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#include<iostrem.h> Class base { protected: int a, b, c; public: void get1(); void put1(); }; class derived : public base { int e, f; public: void get2(); void put2(); }; void base :: get1() Case II – If the association between base and derived class is private: #include<iostrem.h> class base { protected: int a, b, c; public: void get1(); void put1(); }; class derived : private base { int e, f; public: void get2(); void put2(); }; (ii) Multiple Inheritance: - A derived class more than one base classes. #include<iostream.h> { cout<<”Enter the element”; cin>>a>>b>>c; } void base :: put1() { cout<<”a=”<<a<<endl; cout<<”b=”<<b<<endl; cout<<”c=”<<c; } void derived :: get2() { cout<<”Enter the element”; cin>>e>>f; } void derived :: put2() { cout<<”e=”<<e<<endl; cout<<”f=”<<f; } void main() { derived xx; xx.get1(); xx.get2(); xx.put1(); xx.put2(); } void base :: get1() { cout<<”Enter the element”; cin>>a>>b>>c;} void base :: put1() { cout<<”a=”<<a<<endl; cout<<”b=”<<b<<endl; cout<<”c=”<<c; } void derived :: get2() { cout<<”Enter the element”; cin>>e>>f; } void derived :: put2() { cout<<”e=”<<e<<endl; cout<<”f=”<<f; } void main() { derived xx; xx.get2(); xx.put2(); }

}; void xyz :: getdata() class xyz { cout<<”Enter the element”; cin>>x>>y; } { protected: void xyz :: putdata() int x, y; { cout<<”x=”<<x<<endl; cout<<”y=”<<y; } public: void abc :: getdata1() void getdata(); void putdata(); { cout<<”Enter the element”; cin>>a>>b; } }; void abc :: putdata1() class abc { cout<<”a=”<<a<<endl; cout<<”b=”<<b; } { protected: void kbc :: getdata2() int a, b; { cout<<”Enter the element”; cin>>k>>b; } public: void kbc :: putdata2() void getdata1(); void putdata1(); { cout<<”k=”<<k<<endl; cout<<”b=”<<b; } }; void main() class kbc: public xyz, public abc { kbc yy; yy.getdata(); yy.getdata1(); { int k, b; yy.getdata2(); yy.putdata(); yy.putdata1(); public: yy.putdata2(); void getdata2(); void putdata2(); } (iii) Multilevel inheritance: - Derivation of a class from another derived class is called Multilevel Inheritance. In Multilevel Inheritance, at least one class must have both characteristics i.e. base and derived. #include<iostream.h> void get3(); void put3(); class a }; { protected: void a :: get1() int aa; { cout<<”Enter the element”; cin>>aa; } public: void a :: put1() void get1(); void put1(); { cout<<”aa=”<<aa; } }; void b :: get2(); class b : public a { cout<<”Enter the element”; cin>>bb; } { protected: void b :: put2() int bb; { cout<<”bb=”<<bb; } public: void c:: get3() void get2(); void put2(); { cout<<”Enter the element”; cin>>cc; } }; void c ::put3() class c : public b { cout<<”cc=”<<cc; } { int cc; void main() public: { c yy; yy.get1(); yy.get2(); yy.get3();

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yy.put1(); yy.put2(); yy.put3(); } (iv) Hybrid Inheritance: - An inheritance has characteristics of more than one inheritance, called Hybrid inheritance. #include<iostream.h> } class a void a :: get1() { protected: { cout<<”Enter the element”; cin>>x>>y; } int x, y; void a :: put1() public: { cout<<”x=”<<x<<”y=”<<y; } void get1(); void put1(); void b :: get2() }; { cout<<”Enter the element”; cin>>a>>b; } class b: public a void b :: put2() { protected: { cout<<”a=”<<a<<”b=”<<b; } int a, b; void d :: get3() public: { cout<<”Enter the element”; cin>>p>>q; } void get2(); void put2(); void d :: put3() }; { cout<<”p=”<<p<<”q=”<<q; } class d void c :: get4() { protected: { cout<<”Enter the element”; cin>>k>>b; int p, q; } public: void c :: put4() void get3(); void put3(); { cout<<”k=”<<k<<”b=”<<b; }; } class c : public b, public d void main() { int k, b; { c yy; yy.get1(); yy.get2(); yy.get3(); yy.get4(); public: yy.put1(); yy.put2(); yy.put3(); yy.put4(); void get4(); void put4(); } (v) Hierarchical Inheritance: - An Hierarchical inheritance begins with root class and expends level to level.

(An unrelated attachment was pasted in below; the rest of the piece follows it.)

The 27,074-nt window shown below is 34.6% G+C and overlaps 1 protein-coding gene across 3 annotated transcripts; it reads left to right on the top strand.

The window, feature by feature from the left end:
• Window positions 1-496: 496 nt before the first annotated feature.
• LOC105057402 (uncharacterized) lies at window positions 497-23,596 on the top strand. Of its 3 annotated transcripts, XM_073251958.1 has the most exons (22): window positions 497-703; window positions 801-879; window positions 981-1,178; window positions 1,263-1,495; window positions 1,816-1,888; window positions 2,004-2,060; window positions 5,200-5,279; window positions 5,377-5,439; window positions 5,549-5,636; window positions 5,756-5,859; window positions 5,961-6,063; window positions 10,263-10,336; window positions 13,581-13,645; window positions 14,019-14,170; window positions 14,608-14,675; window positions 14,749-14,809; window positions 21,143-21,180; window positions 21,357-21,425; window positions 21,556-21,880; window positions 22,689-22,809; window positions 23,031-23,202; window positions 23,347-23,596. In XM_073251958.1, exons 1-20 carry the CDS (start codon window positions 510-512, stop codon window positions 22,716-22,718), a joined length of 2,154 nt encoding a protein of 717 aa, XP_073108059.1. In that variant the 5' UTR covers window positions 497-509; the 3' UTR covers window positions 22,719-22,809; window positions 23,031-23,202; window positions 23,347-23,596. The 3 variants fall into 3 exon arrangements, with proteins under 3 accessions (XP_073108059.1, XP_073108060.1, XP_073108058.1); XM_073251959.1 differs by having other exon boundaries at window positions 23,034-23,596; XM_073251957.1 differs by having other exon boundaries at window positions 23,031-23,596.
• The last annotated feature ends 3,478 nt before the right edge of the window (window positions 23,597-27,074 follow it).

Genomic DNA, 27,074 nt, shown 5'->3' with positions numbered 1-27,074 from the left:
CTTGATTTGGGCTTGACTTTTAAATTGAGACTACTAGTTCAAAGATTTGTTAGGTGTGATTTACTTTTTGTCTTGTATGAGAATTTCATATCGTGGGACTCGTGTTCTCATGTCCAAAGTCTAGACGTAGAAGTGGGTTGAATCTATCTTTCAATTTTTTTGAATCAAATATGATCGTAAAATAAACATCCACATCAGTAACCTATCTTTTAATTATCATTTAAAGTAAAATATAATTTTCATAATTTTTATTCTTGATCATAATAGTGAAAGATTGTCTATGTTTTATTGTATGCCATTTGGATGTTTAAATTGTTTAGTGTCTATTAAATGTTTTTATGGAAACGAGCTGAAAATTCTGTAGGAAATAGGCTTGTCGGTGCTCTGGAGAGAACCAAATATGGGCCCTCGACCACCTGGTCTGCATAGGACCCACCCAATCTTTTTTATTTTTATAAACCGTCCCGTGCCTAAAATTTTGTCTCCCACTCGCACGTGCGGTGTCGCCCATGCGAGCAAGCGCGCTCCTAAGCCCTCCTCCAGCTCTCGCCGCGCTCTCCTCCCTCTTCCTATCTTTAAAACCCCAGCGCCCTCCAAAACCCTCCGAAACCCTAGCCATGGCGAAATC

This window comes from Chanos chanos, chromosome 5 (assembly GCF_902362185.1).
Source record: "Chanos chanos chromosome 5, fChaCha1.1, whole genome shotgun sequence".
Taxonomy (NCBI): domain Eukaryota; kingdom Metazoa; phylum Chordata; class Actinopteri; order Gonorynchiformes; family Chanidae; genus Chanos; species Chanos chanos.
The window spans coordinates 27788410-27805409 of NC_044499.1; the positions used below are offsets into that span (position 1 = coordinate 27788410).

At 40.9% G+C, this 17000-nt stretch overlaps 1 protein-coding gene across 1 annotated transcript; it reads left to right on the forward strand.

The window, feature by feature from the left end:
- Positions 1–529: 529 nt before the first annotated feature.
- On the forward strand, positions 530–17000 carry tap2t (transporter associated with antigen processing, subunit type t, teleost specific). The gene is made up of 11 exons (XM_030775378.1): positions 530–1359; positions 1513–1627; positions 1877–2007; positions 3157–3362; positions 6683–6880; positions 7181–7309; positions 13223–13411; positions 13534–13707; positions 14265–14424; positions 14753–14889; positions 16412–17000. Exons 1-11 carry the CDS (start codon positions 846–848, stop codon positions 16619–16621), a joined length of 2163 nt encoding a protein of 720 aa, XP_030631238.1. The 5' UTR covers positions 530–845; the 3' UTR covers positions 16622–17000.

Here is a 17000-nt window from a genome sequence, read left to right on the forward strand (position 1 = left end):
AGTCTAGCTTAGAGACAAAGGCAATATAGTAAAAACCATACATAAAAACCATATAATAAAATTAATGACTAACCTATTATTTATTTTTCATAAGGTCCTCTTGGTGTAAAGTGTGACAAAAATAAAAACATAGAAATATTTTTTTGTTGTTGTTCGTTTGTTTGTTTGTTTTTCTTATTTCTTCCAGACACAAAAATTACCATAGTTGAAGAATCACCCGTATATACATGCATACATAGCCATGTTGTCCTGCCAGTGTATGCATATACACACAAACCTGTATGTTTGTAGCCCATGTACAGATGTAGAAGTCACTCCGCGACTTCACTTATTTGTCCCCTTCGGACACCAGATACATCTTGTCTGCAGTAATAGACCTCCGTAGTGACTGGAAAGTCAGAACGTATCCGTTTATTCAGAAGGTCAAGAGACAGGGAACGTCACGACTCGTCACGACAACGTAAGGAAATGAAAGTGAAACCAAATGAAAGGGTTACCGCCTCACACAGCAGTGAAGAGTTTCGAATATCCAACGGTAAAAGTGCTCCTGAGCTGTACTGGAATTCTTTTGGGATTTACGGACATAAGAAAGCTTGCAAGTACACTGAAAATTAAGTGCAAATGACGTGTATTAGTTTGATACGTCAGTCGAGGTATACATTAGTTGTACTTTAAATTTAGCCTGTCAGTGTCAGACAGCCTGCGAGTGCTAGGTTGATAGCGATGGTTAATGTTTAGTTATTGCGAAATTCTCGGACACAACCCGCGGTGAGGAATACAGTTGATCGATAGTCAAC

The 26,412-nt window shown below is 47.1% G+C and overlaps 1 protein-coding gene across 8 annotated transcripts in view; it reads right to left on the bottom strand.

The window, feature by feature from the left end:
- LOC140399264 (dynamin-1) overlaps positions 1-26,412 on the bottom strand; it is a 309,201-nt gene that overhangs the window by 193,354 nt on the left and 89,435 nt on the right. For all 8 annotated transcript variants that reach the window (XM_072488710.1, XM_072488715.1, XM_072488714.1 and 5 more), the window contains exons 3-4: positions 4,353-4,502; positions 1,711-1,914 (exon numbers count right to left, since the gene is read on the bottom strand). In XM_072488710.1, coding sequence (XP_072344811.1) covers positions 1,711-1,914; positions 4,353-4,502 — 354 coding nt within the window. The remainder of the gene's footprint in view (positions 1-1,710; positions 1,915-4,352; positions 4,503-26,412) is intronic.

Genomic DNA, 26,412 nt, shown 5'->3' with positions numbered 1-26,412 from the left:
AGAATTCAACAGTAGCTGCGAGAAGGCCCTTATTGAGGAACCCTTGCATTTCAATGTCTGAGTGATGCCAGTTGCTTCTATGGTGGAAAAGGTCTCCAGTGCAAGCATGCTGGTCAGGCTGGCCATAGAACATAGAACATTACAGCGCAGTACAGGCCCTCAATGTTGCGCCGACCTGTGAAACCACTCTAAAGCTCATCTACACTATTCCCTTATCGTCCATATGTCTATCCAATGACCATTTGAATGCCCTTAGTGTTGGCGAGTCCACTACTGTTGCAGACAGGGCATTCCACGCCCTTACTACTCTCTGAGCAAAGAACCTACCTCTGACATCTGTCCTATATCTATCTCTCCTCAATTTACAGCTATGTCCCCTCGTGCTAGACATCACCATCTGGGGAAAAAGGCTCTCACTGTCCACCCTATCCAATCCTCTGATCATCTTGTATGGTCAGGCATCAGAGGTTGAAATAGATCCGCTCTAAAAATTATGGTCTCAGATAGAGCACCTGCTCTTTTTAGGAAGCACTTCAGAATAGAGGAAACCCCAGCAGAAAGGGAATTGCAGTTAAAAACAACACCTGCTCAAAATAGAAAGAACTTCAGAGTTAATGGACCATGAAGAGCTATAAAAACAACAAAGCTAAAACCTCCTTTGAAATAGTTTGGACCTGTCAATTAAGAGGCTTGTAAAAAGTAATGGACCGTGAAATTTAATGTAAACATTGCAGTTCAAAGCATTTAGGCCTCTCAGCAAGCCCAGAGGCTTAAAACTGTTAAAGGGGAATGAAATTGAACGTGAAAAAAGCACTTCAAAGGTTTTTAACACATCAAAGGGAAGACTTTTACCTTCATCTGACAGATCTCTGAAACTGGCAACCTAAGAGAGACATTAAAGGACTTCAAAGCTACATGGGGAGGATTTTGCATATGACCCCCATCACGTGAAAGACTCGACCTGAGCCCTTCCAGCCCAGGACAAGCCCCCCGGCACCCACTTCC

CHAPTER – 8 POINTERS
ADDRESSES AND POINTERS A Pointer is a variable that holds the address of the location of another variable in the main memory of the computer. A pointer provides a way of accessing a variable without referring to the variable directly. Pointers are used when passing actual values is difficult or undesirable. Some reasons to use pointers are as follows: • To return more than one value from a function. • To pass arrays and string more conveniently from one function to another. • To manipulate arrays more easily by moving pointers to them, instead of moving the arrays themselves. • To create complex data structures, such as linked lists and binary trees where one data item must contain references to other data items. • To communicate information about memory as in the function delete() which returns the location of free memory by using a pointer. Address of Operator (&) and Pointer Variables: - The operator ‘&’ is used to get the address f a variable. Program to demo the use of &. #include<iostream.h> main() { int x; x=2; cout<< “\naddress of memory location for x”<<x<< “is”<<&x<<endl; } Accessing the variable pointed to Pointer to void: - The operator (*) gives the value stored at a particular address. Hence this operator is also called “value of address” operator. The other names for this operator are “indirection operator” or “dereferencing operator”. //Program to demonstrating the use of value at address (*) operator #include<iostream.h> main() { int x; x=2; cout<< “\nvalue stored at address”<<&x<<”is”<<*(&x)<<endl; } POINTER AND ARRAYS Characteristics of Array: - An array is a collection of similar elements. Before using array, its type and size must be declared.  The first element in the array is numbered 0.  The elements of the array are stored in contiguous memory locations.  An array can be initialized at the same time when it is declared. Arrays of Pointers: - The arrays of int and float means that each element of the array contains elements of same data type, namely int type in the case of array of int. in the same way there can be an array f pointers. Since a pointer variable always contains an address, an array of pointers would also contain a collection of addresses. The addresses present in the array of pointers can be addresses of isolated variables or addresses of array elements or any other addresses. POINTERS AND STRING The Pointer notation can be applied to strings also to the other arrays. Pointers to String Constant: - In the given program, a pointer being used to address a string constant.